Why Ecto needs explicit casting of types when passing arguments to a query without schema?

I’m being curious about why Ecto needs explicit casting when passing arguments to a query. I faced the following situation:

amount = %Amount{value: 1, type: "spa"}
|> Ecto.Adapters.SQL.query!("insert into prospect_overview(amount) values ($1)", [amount])

The Amount struct implements the behaviour Ecto.Type.
This example doesn’t work though, it require me to explicitly state the type:

amount = %Amount{value: 1, type: "spa"}
|> Ecto.Adapters.SQL.query!("insert into prospect_overview(amount) values ($1)", [type(Amount, amount)])

If amount was one of the basic types (string, integer, binaries, booleans, float and array of basic types), I don’t need to cast, however for everything else I need to.
While it totally make sense when using Ecto.Query DSL, since some things might need conversions (e.g. is_nil(something) becomes IS NULL in SQL, I can’t figure out why this is needed when passing params to a “string-based” query:

The struct can definitely implement some kind of protocol to request “auto casting” to the DB type, the basic types are detectable and covered. Shouldn’t the conversion be possible automatically?

This isn’t actually answering your question, but why are you inserting in this manner?

You could just…

%Amount{value: 1, type: "spa"}
|> Iris.Repo.insert()


I think OP stated that %Amount{} is not necessarily an ecto schema struct, so there is no information about which table to insert it into for Repo.insert to work.

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I think this is the source of the confusion.

When I read the Ecto.Type documentation I’m seeing a way of defining a type converter for an existing type - you are treating Ecto.Type as some kind of interface for the type to implement.

So given an existing %Amount{} type, Ecto.Type can be used to define an EctoAmount converter module. With this more general use case there is no inherent link between Amount and EctoAmount so “autocasting” can’t happen without additional configuration facilities.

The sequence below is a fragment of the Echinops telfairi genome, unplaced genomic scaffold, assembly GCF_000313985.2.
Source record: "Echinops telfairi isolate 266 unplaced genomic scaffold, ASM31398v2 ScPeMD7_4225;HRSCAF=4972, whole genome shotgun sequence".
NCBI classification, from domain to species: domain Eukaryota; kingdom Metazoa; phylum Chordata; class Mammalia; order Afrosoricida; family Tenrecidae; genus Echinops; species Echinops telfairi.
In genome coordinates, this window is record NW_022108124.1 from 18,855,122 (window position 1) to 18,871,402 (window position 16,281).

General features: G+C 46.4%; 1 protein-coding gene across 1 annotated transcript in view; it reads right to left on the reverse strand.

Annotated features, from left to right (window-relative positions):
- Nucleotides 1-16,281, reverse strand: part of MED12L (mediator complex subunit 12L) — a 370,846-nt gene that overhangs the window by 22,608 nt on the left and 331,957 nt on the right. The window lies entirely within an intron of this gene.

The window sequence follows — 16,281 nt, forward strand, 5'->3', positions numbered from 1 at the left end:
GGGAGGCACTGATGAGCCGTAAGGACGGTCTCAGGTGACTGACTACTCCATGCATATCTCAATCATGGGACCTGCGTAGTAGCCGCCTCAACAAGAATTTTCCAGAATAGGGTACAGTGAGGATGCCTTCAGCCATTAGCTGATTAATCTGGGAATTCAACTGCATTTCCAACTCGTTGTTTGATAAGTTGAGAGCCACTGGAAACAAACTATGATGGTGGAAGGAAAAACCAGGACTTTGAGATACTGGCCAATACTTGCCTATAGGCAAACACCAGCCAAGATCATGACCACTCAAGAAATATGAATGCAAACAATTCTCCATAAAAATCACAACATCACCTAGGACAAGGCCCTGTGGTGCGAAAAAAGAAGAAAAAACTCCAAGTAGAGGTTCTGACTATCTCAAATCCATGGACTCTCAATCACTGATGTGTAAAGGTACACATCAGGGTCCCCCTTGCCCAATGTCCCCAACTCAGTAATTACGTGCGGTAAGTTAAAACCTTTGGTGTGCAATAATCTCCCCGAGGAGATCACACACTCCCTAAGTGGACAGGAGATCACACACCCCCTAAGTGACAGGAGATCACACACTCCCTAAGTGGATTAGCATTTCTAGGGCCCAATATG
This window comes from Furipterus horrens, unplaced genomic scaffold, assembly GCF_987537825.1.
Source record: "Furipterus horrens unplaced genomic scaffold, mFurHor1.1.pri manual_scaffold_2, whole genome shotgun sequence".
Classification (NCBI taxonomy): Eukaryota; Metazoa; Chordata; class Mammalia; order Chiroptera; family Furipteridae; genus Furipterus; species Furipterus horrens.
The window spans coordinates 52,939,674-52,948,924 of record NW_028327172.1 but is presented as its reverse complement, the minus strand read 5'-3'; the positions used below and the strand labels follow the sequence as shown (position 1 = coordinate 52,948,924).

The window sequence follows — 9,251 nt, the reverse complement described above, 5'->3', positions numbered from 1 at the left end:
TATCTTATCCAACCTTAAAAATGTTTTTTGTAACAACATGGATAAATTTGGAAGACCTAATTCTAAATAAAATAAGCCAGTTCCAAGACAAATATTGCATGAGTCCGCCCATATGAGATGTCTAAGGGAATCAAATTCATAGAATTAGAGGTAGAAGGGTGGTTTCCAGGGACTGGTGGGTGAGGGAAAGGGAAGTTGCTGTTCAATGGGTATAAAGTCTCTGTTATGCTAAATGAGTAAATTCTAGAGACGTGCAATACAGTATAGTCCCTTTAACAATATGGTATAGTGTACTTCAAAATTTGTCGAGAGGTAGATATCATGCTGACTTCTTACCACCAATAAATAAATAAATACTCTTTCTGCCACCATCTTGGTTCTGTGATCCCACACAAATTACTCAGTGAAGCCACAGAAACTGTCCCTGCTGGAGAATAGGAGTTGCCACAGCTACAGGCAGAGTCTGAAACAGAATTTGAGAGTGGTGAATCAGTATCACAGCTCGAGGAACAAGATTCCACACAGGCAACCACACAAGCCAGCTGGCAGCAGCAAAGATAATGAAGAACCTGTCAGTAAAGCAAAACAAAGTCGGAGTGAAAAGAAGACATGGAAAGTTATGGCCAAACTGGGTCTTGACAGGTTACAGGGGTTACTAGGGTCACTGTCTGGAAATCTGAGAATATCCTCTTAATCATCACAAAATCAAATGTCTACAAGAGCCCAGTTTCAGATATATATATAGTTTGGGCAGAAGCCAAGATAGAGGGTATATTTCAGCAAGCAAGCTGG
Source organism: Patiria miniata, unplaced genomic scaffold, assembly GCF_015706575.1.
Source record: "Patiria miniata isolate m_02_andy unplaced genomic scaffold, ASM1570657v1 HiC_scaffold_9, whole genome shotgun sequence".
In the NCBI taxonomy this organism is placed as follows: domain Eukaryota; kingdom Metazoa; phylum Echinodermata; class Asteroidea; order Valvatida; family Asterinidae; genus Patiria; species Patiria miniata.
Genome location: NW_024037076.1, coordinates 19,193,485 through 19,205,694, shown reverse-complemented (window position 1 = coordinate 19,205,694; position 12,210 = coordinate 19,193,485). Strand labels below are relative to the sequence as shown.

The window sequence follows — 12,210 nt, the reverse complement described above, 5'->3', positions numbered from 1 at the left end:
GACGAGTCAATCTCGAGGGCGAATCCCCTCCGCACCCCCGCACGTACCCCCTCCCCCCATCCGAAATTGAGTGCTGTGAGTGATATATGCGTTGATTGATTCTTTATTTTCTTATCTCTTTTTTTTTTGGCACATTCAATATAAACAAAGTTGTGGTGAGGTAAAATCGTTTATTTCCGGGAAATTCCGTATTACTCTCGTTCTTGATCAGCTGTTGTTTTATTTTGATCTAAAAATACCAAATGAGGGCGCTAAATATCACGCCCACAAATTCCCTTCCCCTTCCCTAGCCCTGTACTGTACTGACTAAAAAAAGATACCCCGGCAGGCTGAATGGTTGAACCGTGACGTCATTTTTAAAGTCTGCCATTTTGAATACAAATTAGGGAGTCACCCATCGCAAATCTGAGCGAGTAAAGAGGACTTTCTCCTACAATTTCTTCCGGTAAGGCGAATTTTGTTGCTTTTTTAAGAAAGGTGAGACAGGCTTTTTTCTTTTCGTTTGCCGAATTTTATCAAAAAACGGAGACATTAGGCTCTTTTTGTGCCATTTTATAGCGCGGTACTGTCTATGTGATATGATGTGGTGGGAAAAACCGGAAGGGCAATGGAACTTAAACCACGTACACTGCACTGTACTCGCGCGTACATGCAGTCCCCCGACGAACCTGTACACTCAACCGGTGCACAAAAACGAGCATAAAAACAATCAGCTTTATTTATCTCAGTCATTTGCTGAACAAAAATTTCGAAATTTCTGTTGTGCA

At this point type(^amount, EctoAmount) is an explicit way to specify which converter to use to convert the amount runtime data to an Ecto native type.

Having Amount and EctoAmount separated also means that Amount is no longer coupled to Ecto which would generally be viewed as beneficial.

Thanks for the answers.
I don’t mind if Amount requires Ecto or not in my specific case at least (type was created specifically to deal with a special postgres type).

I’m surprised though that there is no protocol to implement which would prevent having to specify the casting at all.

Not to mention, you can easily provide the “ecto support” at compile-time based on the presence or absence of ecto itself (or just as a flag really)

That’s about convenience.

I think the argument is that Amount should be about the business rules surrounding the data. Meanwhile EctoAmount is simply about converting to and from Ecto native types.

Yes, and it would also make your type feels less like “second-class citizen”. It works for some native types (not for map though) but it doesn’t work for your own types. That’s an inconsistency in my point of view.

For what is worth, you could even have a package having only the protocol, so you won’t depend on entire Ecto, and still being able to split Amount/EctoAmount.

For now, I’ll solve by providing a method that automatically casts all the arguments in a given list

Transparently [de-]serializing Ecto schemas is very possible since they are structs – which are basically maps.

However there’s the danger that Ecto can thus [de-]serialize a privacy-sensitive field like a password or a phone which you might not always want. So it opts for explicitness.

Also, your “entire Ecto” statement seems like a way to chase micro-optimization (and a premature one at that). Your app definitely won’t bloat due to Ecto and it offers a lot (like changesets / validation).

EDIT: If you need to work with arbitrary maps without promoting them to Ecto schemas you can always make a JSONB column in your PG database and add a field to an Ecto schema you have. Then you can unload pretty much anything in it.

I’m honestly not understanding what you are talking about:

  1. I’m not using Ecto Schemas in any of my examples
  2. I’m not the one who said that the depending on Ecto is a downside (I said “I don’t mind if my struct requires Ecto to work”)
  3. I’m not talking about deserializing, if anything I’m serializing into something that an SQL query can understand
  4. I’m not sure what’s the matter with passwords here, I’m talking about a developer explicitly passing params to an SQL query (provided as a string) and Ecto being able to convert those values into things that SQL can understand. So, an Ecto Schema wouldn’t fit at all in this context: that usually represents a table, here we are talking about a column if anything

Apologize if I’m getting it wrong, but I’m afraid there is a misunderstanding in what we are talking about

Sorry for misunderstanding. I got under the impression that you wanted Ecto to blindly accept arbitrary maps and inject them into SQL.

No problem, all good! :+1: